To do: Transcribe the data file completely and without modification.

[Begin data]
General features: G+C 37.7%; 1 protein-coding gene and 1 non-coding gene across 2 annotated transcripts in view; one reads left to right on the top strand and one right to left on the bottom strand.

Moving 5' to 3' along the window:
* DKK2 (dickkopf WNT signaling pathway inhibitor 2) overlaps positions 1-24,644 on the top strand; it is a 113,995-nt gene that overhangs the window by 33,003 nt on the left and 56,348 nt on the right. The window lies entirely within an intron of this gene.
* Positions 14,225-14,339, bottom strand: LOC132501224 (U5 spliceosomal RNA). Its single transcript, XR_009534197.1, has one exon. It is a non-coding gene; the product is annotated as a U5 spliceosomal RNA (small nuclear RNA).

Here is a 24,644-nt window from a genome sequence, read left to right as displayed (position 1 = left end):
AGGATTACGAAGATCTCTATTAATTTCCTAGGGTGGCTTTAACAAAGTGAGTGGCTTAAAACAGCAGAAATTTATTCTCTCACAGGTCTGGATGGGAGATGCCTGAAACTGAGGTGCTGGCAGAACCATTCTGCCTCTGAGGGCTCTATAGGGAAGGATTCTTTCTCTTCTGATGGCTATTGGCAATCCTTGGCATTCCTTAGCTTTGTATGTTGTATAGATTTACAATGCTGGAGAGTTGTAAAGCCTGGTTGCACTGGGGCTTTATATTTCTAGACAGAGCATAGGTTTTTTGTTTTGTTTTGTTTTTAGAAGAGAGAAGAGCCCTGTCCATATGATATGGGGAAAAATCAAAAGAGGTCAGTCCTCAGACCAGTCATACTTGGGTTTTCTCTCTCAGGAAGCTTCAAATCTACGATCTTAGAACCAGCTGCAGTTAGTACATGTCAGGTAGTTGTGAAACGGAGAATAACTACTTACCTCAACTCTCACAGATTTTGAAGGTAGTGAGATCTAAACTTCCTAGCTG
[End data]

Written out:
General features: G+C 37.7%; 1 protein-coding gene and 1 non-coding gene across 2 annotated transcripts in view; one reads left to right on the top strand and one right to left on the bottom strand.

Moving 5' to 3' along the window:
* DKK2 (dickkopf WNT signaling pathway inhibitor 2) overlaps positions 1-24,644 on the top strand; it is a 113,995-nt gene that overhangs the window by 33,003 nt on the left and 56,348 nt on the right. The window lies entirely within an intron of this gene.
* Positions 14,225-14,339, bottom strand: LOC132501224 (U5 spliceosomal RNA). Its single transcript, XR_009534197.1, has one exon. It is a non-coding gene; the product is annotated as a U5 spliceosomal RNA (small nuclear RNA).

Here is a 24,644-nt window from a genome sequence, read left to right as displayed (position 1 = left end):
AGGATTACGAAGATCTCTATTAATTTCCTAGGGTGGCTTTAACAAAGTGAGTGGCTTAAAACAGCAGAAATTTATTCTCTCACAGGTCTGGATGGGAGATGCCTGAAACTGAGGTGCTGGCAGAACCATTCTGCCTCTGAGGGCTCTATAGGGAAGGATTCTTTCTCTTCTGATGGCTATTGGCAATCCTTGGCATTCCTTAGCTTTGTATGTTGTATAGATTTACAATGCTGGAGAGTTGTAAAGCCTGGTTGCACTGGGGCTTTATATTTCTAGACAGAGCATAGGTTTTTTGTTTTGTTTTGTTTTTAGAAGAGAGAAGAGCCCTGTCCATATGATATGGGGAAAAATCAAAAGAGGTCAGTCCTCAGACCAGTCATACTTGGGTTTTCTCTCTCAGGAAGCTTCAAATCTACGATCTTAGAACCAGCTGCAGTTAGTACATGTCAGGTAGTTGTGAAACGGAGAATAACTACTTACCTCAACTCTCACAGATTTTGAAGGTAGTGAGATCTAAACTTCCTAGCTG